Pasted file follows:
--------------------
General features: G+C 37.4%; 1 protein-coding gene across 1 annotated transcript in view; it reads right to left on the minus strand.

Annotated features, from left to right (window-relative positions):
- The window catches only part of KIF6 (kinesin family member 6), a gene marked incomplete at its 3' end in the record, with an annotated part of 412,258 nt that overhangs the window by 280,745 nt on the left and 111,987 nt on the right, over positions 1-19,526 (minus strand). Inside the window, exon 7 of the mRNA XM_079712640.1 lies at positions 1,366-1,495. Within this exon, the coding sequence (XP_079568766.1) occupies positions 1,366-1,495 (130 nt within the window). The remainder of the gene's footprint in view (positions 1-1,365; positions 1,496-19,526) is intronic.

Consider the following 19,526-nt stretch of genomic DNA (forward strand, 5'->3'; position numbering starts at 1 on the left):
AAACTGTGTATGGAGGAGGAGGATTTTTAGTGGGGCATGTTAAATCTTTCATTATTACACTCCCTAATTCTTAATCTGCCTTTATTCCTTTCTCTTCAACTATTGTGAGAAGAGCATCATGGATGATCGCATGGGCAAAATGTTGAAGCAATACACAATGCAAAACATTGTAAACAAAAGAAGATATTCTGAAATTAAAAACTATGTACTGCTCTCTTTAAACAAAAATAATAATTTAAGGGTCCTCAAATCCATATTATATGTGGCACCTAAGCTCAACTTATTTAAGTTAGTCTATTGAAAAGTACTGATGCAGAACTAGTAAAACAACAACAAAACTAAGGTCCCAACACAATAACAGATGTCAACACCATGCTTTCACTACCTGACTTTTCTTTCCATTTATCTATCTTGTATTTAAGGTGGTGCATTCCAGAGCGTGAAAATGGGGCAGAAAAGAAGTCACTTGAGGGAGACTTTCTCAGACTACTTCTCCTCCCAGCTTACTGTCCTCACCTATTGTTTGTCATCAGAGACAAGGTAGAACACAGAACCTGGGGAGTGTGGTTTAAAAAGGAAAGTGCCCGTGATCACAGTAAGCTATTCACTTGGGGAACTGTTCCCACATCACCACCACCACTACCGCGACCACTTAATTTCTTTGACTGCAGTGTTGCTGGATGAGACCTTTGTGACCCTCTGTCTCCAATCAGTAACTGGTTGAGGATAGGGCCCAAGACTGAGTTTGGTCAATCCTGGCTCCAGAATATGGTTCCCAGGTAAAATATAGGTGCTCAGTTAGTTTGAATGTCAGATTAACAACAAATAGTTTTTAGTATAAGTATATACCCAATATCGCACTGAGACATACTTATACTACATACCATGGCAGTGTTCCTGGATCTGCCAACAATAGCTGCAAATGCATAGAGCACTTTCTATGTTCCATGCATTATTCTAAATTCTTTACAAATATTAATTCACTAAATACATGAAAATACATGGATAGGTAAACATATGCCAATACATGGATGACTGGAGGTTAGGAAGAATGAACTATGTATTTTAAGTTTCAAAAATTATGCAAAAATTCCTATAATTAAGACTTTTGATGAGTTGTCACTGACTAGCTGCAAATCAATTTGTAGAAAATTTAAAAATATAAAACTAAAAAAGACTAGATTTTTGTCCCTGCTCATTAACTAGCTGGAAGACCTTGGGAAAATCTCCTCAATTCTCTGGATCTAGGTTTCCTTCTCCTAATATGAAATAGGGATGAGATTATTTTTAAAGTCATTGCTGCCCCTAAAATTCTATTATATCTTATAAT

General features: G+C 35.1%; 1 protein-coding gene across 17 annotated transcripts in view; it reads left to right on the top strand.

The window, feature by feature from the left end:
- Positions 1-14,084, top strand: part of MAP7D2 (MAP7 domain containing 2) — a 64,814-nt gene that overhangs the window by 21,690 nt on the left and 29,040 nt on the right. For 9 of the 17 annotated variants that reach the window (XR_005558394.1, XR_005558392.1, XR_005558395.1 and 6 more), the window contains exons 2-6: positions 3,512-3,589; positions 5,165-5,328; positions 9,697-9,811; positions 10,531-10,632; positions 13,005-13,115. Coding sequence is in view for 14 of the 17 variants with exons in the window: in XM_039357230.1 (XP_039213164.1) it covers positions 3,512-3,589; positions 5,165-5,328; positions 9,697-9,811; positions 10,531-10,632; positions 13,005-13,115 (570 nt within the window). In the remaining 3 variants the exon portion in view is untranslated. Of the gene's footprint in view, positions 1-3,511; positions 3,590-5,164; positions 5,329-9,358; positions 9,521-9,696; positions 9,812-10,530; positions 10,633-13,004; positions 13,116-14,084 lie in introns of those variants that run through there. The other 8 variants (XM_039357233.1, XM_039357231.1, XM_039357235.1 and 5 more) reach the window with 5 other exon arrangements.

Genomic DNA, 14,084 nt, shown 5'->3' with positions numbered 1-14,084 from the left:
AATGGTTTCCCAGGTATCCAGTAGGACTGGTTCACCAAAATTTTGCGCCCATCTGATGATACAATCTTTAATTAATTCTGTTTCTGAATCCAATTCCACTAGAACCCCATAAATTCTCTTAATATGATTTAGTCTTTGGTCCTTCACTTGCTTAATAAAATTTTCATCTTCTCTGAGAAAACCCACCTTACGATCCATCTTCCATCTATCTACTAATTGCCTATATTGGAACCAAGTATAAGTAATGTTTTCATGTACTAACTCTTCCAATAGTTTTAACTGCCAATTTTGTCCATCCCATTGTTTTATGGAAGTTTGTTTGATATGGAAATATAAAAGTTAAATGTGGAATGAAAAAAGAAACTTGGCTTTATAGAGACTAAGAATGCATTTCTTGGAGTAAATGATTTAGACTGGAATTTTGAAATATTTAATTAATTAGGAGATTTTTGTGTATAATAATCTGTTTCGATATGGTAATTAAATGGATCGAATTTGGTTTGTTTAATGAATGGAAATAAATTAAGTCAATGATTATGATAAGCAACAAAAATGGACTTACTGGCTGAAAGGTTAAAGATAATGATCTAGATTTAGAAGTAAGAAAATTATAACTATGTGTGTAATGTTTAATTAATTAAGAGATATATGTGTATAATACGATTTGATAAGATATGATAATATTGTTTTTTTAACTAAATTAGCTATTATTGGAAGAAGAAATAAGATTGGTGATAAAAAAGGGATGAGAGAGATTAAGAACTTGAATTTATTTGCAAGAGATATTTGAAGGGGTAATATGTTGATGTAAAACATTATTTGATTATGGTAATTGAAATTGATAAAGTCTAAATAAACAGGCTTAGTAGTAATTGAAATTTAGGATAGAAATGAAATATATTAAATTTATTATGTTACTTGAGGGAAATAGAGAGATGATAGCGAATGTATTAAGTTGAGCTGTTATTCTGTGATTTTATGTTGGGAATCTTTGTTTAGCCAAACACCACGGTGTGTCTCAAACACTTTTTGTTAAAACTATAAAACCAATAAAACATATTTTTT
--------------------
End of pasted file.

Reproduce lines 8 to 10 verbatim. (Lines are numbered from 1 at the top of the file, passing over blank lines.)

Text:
- Positions 1-14,084, top strand: part of MAP7D2 (MAP7 domain containing 2) — a 64,814-nt gene that overhangs the window by 21,690 nt on the left and 29,040 nt on the right. For 9 of the 17 annotated variants that reach the window (XR_005558394.1, XR_005558392.1, XR_005558395.1 and 6 more), the window contains exons 2-6: positions 3,512-3,589; positions 5,165-5,328; positions 9,697-9,811; positions 10,531-10,632; positions 13,005-13,115. Coding sequence is in view for 14 of the 17 variants with exons in the window: in XM_039357230.1 (XP_039213164.1) it covers positions 3,512-3,589; positions 5,165-5,328; positions 9,697-9,811; positions 10,531-10,632; positions 13,005-13,115 (570 nt within the window). In the remaining 3 variants the exon portion in view is untranslated. Of the gene's footprint in view, positions 1-3,511; positions 3,590-5,164; positions 5,329-9,358; positions 9,521-9,696; positions 9,812-10,530; positions 10,633-13,004; positions 13,116-14,084 lie in introns of those variants that run through there. The other 8 variants (XM_039357233.1, XM_039357231.1, XM_039357235.1 and 5 more) reach the window with 5 other exon arrangements.

Genomic DNA, 14,084 nt, shown 5'->3' with positions numbered 1-14,084 from the left:
AATGGTTTCCCAGGTATCCAGTAGGACTGGTTCACCAAAATTTTGCGCCCATCTGATGATACAATCTTTAATTAATTCTGTTTCTGAATCCAATTCCACTAGAACCCCATAAATTCTCTTAATATGATTTAGTCTTTGGTCCTTCACTTGCTTAATAAAATTTTCATCTTCTCTGAGAAAACCCACCTTACGATCCATCTTCCATCTATCTACTAATTGCCTATATTGGAACCAAGTATAAGTAATGTTTTCATGTACTAACTCTTCCAATAGTTTTAACTGCCAATTTTGTCCATCCCATTGTTTTATGGAAGTTTGTTTGATATGGAAATATAAAAGTTAAATGTGGAATGAAAAAAGAAACTTGGCTTTATAGAGACTAAGAATGCATTTCTTGGAGTAAATGATTTAGACTGGAATTTTGAAATATTTAATTAATTAGGAGATTTTTGTGTATAATAATCTGTTTCGATATGGTAATTAAATGGATCGAATTTGGTTTGTTTAATGAATGGAAATAAATTAAGTCAATGATTATGATAAGCAACAAAAATGGACTTACTGGCTGAAAGGTTAAAGATAATGATCTAGATTTAGAAGTAAGAAAATTATAACTATGTGTGTAATGTTTAATTAATTAAGAGATATATGTGTATAATACGATTTGATAAGATATGATAATATTGTTTTTTTAACTAAATTAGCTATTATTGGAAGAAGAAATAAGATTGGTGATAAAAAAGGGATGAGAGAGATTAAGAACTTGAATTTATTTGCAAGAGATATTTGAAGGGGTAATATGTTGATGTAAAACATTATTTGATTATGGTAATTGAAATTGATAAAGTCTAAATAAACAGGCTTAGTAGTAATTGAAATTTAGGATAGAAATGAAATATATTAAATTTATTATGTTACTTGAGGGAAATAGAGAGATGATAGCGAATGTATTAAGTTGAGCTGTTATTCTGTGATTTTATGTTGGGAATCTTTGTTTAGCCAAACACCACGGTGTGTCTCAAACACTTTTTGTTAAAACTATAAAACCAATAAAACATATTTTTT